partial.train.length <- round(0.9 * full.train.length)
partial.train.indices <- 1:partial.train.length
partial_train_X <- X[partial.train.indices, , , drop=F]
partial_train_Y <- Y[partial.train.indices]
partial_val_X <- X[-partial.train.indices, , , drop=F]
partial_val_Y <- Y[-partial.train.indices] <- c(, lr.sched.callback.list)

data.shape <- dim(X)[-1]

batch_size <- 32
steps_per_epoch <- round(dim(X)[1]/batch_size)
train.gen.full <- generator.demo.x.y(X, Y, shuffle=FALSE, batch_size=32,

train_generator <- train.gen.full
input_shape <- data.shape
num_epochs <-
callbacks <-

validation.gen.full <- generator.demo.x.y(validation.X ,validation.Y,
                                          shuffle=FALSE,  batch_size=32,

#Build and compile a Keras model
n.units <- 2
dropout_frac <- 0.5
recurrent_dropout_frac <- 0.5
model0 <- keras_model_sequential() %>%
     layer_lstm(units=n.units, dropout = dropout_frac,
                recurrent_dropout = recurrent_dropout_frac,
                input_shape=input_shape) %>%
   layer_dense(units = 1)

my.opt <- optimizer_rmsprop()
model <- model0 %>% compile(optimizer = my.opt,
                            loss = "mse",
                            metrics = c("mae")

   #Save full history so I can pull out the computed metrics

history <- model %>% fit_generator(
     validation_data = validation.gen.full,
     validation_steps = 1,
     epochs = num_epochs, verbose = TRUE,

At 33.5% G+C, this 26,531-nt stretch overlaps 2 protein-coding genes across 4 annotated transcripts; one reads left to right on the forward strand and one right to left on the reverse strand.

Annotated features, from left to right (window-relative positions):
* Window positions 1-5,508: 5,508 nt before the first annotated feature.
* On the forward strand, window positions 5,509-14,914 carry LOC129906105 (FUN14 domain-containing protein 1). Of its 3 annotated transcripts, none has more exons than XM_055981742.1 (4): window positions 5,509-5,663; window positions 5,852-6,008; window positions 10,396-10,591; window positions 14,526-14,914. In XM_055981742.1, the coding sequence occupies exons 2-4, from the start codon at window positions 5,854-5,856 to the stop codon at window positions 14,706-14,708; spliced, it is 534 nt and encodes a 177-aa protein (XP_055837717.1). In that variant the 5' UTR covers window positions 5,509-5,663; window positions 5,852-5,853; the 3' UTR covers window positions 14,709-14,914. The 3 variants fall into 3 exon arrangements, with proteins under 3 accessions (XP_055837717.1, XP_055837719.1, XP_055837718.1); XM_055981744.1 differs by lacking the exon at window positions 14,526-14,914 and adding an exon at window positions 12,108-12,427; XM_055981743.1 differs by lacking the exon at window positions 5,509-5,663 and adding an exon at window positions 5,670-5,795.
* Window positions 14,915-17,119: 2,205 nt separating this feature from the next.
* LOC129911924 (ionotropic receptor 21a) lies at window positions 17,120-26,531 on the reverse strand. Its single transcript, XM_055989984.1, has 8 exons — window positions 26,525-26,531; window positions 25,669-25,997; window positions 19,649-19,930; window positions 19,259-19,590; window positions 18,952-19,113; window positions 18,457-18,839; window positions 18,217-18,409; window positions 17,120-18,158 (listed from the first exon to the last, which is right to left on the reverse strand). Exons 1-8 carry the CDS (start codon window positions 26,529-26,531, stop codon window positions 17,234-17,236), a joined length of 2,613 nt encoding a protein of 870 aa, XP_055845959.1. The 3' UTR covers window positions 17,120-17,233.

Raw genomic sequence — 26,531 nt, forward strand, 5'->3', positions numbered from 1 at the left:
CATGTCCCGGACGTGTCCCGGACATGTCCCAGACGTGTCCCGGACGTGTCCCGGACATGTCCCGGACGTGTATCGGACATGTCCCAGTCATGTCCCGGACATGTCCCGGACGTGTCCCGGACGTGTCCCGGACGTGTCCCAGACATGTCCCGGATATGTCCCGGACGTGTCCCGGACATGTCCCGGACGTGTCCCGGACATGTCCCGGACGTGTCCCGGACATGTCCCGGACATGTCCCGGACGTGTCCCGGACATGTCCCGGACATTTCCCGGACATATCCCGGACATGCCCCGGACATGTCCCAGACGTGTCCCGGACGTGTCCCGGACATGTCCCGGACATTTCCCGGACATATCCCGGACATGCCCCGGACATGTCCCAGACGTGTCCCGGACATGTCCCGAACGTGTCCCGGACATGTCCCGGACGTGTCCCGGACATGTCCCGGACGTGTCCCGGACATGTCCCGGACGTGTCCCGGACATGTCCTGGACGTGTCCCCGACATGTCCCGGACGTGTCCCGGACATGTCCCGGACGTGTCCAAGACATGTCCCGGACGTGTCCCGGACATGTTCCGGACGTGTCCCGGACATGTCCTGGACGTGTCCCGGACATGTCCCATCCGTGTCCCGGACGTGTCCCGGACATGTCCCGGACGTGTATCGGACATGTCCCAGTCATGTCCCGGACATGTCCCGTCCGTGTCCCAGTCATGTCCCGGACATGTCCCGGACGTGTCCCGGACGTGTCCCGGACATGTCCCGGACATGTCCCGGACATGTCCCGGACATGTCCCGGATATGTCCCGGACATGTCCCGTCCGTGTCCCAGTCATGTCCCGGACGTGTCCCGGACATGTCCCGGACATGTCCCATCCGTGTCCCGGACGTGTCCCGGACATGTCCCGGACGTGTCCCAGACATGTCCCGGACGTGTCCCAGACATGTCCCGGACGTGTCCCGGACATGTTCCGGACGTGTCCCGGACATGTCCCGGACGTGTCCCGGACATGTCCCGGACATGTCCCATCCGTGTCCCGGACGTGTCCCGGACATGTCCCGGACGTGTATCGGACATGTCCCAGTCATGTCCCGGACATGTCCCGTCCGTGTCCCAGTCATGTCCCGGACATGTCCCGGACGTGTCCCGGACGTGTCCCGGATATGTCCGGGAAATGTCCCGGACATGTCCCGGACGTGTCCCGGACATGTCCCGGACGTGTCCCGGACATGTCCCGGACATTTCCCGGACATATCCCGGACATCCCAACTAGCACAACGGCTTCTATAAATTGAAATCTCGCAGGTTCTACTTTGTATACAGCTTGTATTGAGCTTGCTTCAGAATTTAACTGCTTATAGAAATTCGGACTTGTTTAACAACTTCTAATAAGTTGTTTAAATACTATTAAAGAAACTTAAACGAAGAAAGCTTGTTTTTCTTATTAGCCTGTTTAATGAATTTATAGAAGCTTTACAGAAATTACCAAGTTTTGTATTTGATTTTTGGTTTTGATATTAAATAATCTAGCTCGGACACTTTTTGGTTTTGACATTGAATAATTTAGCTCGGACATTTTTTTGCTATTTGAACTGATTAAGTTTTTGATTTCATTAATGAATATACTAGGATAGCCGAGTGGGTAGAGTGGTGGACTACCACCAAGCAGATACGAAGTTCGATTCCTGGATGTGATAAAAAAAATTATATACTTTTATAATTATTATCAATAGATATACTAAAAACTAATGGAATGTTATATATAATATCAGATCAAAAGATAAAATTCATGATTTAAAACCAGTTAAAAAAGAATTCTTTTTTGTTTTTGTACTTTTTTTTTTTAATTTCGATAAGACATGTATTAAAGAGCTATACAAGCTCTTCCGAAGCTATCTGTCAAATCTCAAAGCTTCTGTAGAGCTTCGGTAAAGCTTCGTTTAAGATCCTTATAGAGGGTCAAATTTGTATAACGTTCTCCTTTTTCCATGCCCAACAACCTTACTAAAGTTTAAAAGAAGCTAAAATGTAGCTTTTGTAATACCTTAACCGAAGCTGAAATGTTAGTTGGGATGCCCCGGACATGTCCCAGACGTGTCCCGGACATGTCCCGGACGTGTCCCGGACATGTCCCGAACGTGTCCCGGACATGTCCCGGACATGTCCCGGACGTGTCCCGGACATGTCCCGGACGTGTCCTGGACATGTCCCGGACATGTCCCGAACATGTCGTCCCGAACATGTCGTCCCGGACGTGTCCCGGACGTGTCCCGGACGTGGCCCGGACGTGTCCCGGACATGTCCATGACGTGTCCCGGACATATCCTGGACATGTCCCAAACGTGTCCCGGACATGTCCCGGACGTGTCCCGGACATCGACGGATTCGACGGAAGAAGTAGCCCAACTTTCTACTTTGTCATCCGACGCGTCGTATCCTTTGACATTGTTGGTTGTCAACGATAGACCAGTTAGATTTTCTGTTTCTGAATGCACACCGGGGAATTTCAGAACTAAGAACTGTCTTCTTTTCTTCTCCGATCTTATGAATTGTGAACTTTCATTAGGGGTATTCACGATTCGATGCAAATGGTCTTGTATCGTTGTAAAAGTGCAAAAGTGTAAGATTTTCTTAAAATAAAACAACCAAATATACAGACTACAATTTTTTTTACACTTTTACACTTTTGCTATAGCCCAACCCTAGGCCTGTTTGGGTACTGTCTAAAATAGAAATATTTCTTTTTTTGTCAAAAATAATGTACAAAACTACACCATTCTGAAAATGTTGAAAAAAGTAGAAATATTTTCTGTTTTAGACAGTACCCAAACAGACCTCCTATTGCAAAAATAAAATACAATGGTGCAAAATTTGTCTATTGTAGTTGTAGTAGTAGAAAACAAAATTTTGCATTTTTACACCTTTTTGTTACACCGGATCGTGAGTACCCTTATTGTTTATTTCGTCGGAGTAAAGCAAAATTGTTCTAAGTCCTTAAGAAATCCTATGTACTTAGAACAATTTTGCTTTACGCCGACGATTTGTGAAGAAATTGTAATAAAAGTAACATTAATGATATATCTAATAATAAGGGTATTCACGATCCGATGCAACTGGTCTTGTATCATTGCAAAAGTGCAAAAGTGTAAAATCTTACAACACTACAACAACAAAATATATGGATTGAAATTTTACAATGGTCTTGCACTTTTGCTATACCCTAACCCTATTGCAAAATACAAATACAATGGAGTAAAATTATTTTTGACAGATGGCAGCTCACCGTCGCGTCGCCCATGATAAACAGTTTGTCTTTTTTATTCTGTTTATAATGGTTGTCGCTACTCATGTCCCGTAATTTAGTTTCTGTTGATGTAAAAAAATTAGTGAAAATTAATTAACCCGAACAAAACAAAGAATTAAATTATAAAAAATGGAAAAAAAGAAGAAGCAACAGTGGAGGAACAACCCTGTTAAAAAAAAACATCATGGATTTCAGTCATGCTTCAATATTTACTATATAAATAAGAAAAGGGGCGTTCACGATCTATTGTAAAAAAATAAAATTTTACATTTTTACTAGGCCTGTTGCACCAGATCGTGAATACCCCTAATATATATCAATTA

callbacks = callbacks

fitted.model <- list(model=model, history=history)
fitted.model$model <- serialize_model(fitted.model$model,include_optimizer=TRUE)
names(fitted.model)[which(names(fitted.model)=="model")] <- "serialized.model"

#' Created on r Sys.Date() by the reprex package (vr utils::packageVersion("reprex"))

Hi, Christian,

thanks for providing the code, but:

  1. Although this is indeed a reprex (and thanks for providing it!), it's a very long code. This is often discouraging to people who want to help, because parsing through your code would require quite a lot of time. The title of your question is "Debugging keras", thus you might consider writing the smallest possible (minimal) reproducible example, which still shows the problem you're interested in, rather than directly copying your original 200+ lines code, which has a lot of parts non directly related to debugging keras models. Stack overflow has a great discussion with ideas on how to do this.

  2. am I wrong, or does this code come from a Markdown document? I don't understand why the YAML preamble and the

    knitr::opts_chunk$set(collapse = TRUE, comment = "#>", error = TRUE)
    knitr::opts_knit$set( = knitr::imgur_upload)

    parts, otherwise.

  3. why did you duplicate this code line?


Thank you for your patient help, Andrea! As you can tell, I'm still wrestling with the machinery. So I'll answer your minor questions first:

  1. It came from R source code. The line #+ reprex-body and everything above it were added by reprex::reprex(), including the YAML preamble and knitr::opt_* calls.

  2. I got that off people who know keras better than I do. They call tensorflow::use_session_with_seed(1) twice in a row to initialize the random number generator to a known state, in the hope of getting reproducible results.